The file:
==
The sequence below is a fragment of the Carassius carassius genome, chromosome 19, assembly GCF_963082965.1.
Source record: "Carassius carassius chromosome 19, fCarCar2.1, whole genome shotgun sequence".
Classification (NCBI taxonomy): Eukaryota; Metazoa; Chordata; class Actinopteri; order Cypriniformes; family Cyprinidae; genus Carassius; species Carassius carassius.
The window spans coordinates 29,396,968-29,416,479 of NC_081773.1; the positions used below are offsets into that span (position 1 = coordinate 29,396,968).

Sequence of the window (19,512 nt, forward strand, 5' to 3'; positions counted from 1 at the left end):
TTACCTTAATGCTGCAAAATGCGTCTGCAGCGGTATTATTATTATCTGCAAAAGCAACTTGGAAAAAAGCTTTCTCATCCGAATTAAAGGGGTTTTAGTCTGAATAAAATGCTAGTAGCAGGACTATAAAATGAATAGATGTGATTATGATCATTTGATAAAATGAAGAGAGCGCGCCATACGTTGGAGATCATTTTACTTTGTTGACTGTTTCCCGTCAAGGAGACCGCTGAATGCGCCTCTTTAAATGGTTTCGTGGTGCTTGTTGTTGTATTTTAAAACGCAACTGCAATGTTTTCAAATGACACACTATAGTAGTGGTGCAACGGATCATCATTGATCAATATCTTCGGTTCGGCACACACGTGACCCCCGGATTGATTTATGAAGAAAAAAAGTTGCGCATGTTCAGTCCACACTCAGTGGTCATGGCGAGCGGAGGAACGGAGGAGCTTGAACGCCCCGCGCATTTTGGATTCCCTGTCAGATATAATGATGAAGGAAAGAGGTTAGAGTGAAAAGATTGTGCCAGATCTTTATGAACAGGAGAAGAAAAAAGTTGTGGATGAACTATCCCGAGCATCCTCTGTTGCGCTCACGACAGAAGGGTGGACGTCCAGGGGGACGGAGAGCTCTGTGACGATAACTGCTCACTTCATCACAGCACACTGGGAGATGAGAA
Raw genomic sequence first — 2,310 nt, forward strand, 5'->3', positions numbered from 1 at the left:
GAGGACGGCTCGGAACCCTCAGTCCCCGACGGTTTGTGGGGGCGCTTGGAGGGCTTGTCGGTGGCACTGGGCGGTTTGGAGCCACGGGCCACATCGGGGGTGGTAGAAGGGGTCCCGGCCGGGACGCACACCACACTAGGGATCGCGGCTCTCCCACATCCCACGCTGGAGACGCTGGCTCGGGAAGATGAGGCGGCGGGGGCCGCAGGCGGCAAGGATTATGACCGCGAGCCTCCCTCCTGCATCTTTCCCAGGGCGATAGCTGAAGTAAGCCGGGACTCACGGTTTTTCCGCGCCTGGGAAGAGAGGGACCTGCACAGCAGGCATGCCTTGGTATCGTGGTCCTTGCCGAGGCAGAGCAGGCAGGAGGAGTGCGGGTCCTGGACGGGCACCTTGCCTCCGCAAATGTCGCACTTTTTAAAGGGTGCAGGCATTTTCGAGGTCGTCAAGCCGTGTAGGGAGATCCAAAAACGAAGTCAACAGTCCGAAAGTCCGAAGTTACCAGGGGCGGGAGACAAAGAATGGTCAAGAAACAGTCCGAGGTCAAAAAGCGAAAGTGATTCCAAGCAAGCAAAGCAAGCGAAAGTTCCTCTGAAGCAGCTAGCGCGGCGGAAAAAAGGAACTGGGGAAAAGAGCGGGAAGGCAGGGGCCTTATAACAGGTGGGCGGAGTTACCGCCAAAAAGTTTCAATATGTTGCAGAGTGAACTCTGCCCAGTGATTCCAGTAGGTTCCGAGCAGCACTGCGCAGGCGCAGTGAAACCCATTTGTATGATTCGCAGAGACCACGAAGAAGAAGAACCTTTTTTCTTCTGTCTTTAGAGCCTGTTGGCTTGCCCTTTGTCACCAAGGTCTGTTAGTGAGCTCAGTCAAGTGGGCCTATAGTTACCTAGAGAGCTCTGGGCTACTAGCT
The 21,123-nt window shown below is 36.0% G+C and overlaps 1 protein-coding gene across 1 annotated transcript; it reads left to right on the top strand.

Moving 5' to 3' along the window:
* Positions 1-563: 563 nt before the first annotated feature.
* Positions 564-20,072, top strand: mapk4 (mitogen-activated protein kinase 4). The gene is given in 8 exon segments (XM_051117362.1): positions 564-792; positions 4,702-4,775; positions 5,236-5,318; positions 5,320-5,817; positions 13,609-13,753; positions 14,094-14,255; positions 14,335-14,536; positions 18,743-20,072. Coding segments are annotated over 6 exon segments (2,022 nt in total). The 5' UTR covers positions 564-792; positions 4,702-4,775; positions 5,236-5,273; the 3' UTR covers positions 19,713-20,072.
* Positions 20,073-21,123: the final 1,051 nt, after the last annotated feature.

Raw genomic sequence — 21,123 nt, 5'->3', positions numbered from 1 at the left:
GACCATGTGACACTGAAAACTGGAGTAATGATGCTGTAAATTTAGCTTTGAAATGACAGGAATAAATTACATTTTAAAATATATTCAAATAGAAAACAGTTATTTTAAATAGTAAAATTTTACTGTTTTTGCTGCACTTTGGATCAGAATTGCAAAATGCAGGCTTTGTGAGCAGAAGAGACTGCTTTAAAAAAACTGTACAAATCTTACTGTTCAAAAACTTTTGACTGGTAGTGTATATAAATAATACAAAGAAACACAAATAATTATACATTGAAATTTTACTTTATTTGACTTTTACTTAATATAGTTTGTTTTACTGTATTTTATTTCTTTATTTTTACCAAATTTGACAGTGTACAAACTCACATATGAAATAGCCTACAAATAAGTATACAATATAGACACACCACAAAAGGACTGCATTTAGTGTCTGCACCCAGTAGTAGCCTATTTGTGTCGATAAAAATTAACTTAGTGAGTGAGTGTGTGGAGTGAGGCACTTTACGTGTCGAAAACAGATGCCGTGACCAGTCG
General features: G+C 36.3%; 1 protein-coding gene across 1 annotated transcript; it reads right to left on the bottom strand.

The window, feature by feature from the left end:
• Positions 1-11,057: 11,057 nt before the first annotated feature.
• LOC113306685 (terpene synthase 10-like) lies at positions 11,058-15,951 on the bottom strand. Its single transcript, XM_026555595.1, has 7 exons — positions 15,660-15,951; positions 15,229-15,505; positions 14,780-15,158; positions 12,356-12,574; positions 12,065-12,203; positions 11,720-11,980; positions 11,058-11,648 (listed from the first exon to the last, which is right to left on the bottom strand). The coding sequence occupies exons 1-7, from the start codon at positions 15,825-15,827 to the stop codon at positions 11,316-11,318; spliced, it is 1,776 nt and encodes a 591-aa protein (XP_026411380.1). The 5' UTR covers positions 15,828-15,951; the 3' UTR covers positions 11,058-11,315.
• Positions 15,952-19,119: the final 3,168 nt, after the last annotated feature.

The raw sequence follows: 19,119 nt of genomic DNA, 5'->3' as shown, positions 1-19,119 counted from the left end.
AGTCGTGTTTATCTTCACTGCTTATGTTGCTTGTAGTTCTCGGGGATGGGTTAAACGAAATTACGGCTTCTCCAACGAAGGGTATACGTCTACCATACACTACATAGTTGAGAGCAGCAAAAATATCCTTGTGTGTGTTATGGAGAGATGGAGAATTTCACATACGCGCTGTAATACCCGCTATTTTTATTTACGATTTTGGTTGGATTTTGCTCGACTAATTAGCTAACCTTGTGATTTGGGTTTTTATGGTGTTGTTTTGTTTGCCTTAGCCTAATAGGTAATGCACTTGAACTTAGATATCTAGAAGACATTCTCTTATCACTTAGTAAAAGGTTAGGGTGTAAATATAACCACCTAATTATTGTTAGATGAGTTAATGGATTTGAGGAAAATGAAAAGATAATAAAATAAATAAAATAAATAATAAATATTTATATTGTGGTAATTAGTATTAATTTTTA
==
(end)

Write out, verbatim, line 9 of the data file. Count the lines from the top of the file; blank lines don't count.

The 21,123-nt window shown below is 36.0% G+C and overlaps 1 protein-coding gene across 1 annotated transcript; it reads left to right on the top strand.